At first, as if through a glass darkly. But a lot of important things are like that.
Between the hospital record and Adrian, I could now account for much of Sephora’s time in the day leading up to the robbery, something Sephora was unable to do for reasons that were now obvious. Specifically, I knew where she was and more or less what she was doing between roughly 9 AM until maybe 5 or 6 PM on December 8th. From Adrian, I could also account for the period from roughly midnight on. What I could not determine was how Sephora wound up passed out in the back of Mechal Fuoco’s car around midnight, and where she had been or what she had been doing for the roughly six hour period before that.
In theory, of course, it should be enough for my purposes to show that she was passed out and not involved in the robbery itself, but in reality that’s not all there is to it. When you try a case – and as a trial lawyer you must always be thinking about the trial – your evidence has to support a coherent story that a jury can believe. Because the criminal defendant is a disfavored litigant, you must overcome skepticism. Consider that in this case, my own skepticism had to be overcome – and I was Sephora’s lawyer, predisposed to that. A jury has the opposite predisposition. So that six hour gap had to be filled in, somehow.
I got a bunch of Sephora’s medical records in the days leading up to the Grand Jury appearance. I had done quite a bit of personal injury work. I was used to reviewing medical records.
One thing that immediately appeared even more puzzling in retrospect after my interview with Adrian was Sephora’s emphatic assertions that Eric Harder had never been in her car, that she did not know him “…at all, whatsoever”. This was false, and from Adrian’s account it seemed that Sephora knew it was false, yet in every other respect the interview with Adrian led me to conclude that Sephora had been largely honest with me, if ultimately mistaken or misguided in what she thought she knew. Except this bit about Harder.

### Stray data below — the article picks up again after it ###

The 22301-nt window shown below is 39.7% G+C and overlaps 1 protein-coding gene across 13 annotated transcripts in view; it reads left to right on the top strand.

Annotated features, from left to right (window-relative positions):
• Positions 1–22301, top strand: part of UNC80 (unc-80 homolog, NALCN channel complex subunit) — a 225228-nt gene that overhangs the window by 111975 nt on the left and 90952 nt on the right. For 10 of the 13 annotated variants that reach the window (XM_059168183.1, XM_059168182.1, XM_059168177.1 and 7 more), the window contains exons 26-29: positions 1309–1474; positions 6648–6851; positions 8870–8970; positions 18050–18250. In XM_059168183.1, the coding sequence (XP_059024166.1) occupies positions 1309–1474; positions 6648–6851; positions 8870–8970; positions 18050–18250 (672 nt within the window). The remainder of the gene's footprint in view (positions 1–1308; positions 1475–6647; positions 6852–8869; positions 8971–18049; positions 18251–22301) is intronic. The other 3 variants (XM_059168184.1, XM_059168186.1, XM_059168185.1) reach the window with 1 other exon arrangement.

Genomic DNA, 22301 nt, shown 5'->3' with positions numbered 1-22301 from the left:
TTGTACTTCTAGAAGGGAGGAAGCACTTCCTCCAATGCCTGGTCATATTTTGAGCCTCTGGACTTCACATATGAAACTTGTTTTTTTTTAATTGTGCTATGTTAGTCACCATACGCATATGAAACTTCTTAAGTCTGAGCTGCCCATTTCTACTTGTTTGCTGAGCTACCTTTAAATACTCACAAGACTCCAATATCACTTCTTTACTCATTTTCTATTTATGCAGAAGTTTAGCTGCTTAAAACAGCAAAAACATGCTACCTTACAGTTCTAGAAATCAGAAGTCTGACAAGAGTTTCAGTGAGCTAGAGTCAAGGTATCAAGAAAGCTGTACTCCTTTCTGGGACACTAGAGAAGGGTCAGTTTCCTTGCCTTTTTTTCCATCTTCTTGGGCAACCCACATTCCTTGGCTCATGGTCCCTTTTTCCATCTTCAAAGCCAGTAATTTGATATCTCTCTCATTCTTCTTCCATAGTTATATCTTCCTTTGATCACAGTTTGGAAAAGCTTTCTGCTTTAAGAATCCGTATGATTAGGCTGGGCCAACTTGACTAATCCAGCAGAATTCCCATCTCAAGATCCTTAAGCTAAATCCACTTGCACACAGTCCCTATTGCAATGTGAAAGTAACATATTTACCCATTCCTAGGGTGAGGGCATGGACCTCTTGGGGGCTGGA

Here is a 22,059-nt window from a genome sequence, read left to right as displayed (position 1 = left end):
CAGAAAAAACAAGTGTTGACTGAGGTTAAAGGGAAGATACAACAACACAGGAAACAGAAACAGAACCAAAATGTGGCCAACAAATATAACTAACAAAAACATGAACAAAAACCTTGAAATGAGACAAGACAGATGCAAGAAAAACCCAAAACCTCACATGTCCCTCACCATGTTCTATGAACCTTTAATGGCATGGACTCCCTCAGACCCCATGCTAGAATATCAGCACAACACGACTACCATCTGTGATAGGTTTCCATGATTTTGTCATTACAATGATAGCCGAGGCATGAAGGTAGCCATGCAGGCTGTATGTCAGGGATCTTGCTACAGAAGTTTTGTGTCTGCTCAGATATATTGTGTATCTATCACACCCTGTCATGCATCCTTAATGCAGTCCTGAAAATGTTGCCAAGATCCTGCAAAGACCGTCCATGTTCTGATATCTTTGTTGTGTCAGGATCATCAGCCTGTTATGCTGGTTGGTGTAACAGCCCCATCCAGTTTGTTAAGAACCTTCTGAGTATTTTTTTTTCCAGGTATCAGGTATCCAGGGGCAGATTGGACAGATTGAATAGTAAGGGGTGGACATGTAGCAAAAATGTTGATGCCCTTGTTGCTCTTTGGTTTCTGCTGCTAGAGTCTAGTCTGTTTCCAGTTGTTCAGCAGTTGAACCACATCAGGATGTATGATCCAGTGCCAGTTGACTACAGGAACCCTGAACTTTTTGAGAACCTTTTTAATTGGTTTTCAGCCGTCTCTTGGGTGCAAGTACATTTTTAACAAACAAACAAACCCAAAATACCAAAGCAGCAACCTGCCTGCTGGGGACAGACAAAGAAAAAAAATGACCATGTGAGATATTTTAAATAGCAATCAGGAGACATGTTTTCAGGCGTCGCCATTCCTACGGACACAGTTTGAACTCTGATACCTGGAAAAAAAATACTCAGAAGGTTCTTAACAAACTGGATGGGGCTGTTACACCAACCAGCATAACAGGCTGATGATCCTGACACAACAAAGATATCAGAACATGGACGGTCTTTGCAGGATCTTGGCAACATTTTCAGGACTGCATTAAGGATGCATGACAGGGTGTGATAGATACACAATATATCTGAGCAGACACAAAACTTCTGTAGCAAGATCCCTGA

I took the medical records home and began reviewing them. There were quite a few over a one year period. I am always struck by how often many young women seem to go to the doctor. I thought there might be clues that would help me fill in the six hour gap. The Grand Jury appearance was in less than 48 hours and I had to scrap the statement I had crafted over the previous few weeks and come up with an entirely different narrative based on the evidence I now had, review it with Sephora and re-prepare her.
But the story the records told was quite unexpected. Suffice it to say, for now, that there was evidence in these records which, when coupled with Sephora’s odd but emphatic denials about Harder suggested that he had raped her. In fact, sitting at home reviewing those records was the second time in as many days that I experienced that dizzying paralysis resulting from a complete reversal in what I thought I knew.
In fact, in a way that still strikes me as strange and non-rational, or perhaps meta-rational, it was like I knew , sitting there in my dining room looking at some papers, that Harder had raped Sephora some time that day, even though neither the records nor her directly and explicitly said so, which you might think – and I certainly would have thought – entirely precluded such a conclusion.
Nevertheless, I have rarely been so immediately certain of an inferred fact.
What I didn’t know was when, or where, or how. Or why, if it was true, she hadn’t told me or anyone else. These are, of course, important details.